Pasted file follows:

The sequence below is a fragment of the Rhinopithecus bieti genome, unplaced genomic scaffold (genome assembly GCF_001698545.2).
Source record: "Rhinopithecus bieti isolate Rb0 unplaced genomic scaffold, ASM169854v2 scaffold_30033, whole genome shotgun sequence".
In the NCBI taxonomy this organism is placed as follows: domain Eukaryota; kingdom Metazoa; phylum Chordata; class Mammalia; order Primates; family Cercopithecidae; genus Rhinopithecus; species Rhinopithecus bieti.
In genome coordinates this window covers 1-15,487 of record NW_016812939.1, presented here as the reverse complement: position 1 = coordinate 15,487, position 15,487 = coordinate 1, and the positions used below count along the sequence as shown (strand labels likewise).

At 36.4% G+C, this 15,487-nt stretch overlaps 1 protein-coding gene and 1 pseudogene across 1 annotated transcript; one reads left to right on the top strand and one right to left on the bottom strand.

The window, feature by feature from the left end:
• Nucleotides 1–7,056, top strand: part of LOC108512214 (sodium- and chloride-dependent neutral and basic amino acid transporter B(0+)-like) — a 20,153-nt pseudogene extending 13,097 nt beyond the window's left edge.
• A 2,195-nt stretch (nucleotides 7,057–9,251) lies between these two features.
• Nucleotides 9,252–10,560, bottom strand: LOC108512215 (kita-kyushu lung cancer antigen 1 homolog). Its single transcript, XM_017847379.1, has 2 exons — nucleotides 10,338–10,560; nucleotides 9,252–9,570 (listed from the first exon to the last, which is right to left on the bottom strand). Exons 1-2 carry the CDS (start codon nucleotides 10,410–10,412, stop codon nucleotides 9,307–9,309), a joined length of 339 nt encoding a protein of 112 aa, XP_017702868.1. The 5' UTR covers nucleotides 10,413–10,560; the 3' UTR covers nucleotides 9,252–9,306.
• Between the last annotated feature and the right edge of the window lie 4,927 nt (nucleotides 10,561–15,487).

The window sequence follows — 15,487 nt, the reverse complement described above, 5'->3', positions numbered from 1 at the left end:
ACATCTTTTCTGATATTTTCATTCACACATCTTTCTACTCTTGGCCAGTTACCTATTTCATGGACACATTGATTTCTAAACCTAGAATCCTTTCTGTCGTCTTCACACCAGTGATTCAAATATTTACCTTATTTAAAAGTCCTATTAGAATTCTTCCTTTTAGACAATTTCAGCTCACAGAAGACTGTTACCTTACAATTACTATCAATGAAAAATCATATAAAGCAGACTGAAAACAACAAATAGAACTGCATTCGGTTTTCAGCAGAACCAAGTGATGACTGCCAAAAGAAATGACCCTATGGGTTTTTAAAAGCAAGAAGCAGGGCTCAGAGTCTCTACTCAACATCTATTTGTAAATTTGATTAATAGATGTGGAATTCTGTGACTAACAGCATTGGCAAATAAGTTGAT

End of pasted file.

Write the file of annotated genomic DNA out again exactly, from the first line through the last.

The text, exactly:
The sequence below is a fragment of the Rhinopithecus bieti genome, unplaced genomic scaffold (genome assembly GCF_001698545.2).
Source record: "Rhinopithecus bieti isolate Rb0 unplaced genomic scaffold, ASM169854v2 scaffold_30033, whole genome shotgun sequence".
In the NCBI taxonomy this organism is placed as follows: domain Eukaryota; kingdom Metazoa; phylum Chordata; class Mammalia; order Primates; family Cercopithecidae; genus Rhinopithecus; species Rhinopithecus bieti.
In genome coordinates this window covers 1-15,487 of record NW_016812939.1, presented here as the reverse complement: position 1 = coordinate 15,487, position 15,487 = coordinate 1, and the positions used below count along the sequence as shown (strand labels likewise).

At 36.4% G+C, this 15,487-nt stretch overlaps 1 protein-coding gene and 1 pseudogene across 1 annotated transcript; one reads left to right on the top strand and one right to left on the bottom strand.

The window, feature by feature from the left end:
• Nucleotides 1–7,056, top strand: part of LOC108512214 (sodium- and chloride-dependent neutral and basic amino acid transporter B(0+)-like) — a 20,153-nt pseudogene extending 13,097 nt beyond the window's left edge.
• A 2,195-nt stretch (nucleotides 7,057–9,251) lies between these two features.
• Nucleotides 9,252–10,560, bottom strand: LOC108512215 (kita-kyushu lung cancer antigen 1 homolog). Its single transcript, XM_017847379.1, has 2 exons — nucleotides 10,338–10,560; nucleotides 9,252–9,570 (listed from the first exon to the last, which is right to left on the bottom strand). Exons 1-2 carry the CDS (start codon nucleotides 10,410–10,412, stop codon nucleotides 9,307–9,309), a joined length of 339 nt encoding a protein of 112 aa, XP_017702868.1. The 5' UTR covers nucleotides 10,413–10,560; the 3' UTR covers nucleotides 9,252–9,306.
• Between the last annotated feature and the right edge of the window lie 4,927 nt (nucleotides 10,561–15,487).

The window sequence follows — 15,487 nt, the reverse complement described above, 5'->3', positions numbered from 1 at the left end:
ACATCTTTTCTGATATTTTCATTCACACATCTTTCTACTCTTGGCCAGTTACCTATTTCATGGACACATTGATTTCTAAACCTAGAATCCTTTCTGTCGTCTTCACACCAGTGATTCAAATATTTACCTTATTTAAAAGTCCTATTAGAATTCTTCCTTTTAGACAATTTCAGCTCACAGAAGACTGTTACCTTACAATTACTATCAATGAAAAATCATATAAAGCAGACTGAAAACAACAAATAGAACTGCATTCGGTTTTCAGCAGAACCAAGTGATGACTGCCAAAAGAAATGACCCTATGGGTTTTTAAAAGCAAGAAGCAGGGCTCAGAGTCTCTACTCAACATCTATTTGTAAATTTGATTAATAGATGTGGAATTCTGTGACTAACAGCATTGGCAAATAAGTTGAT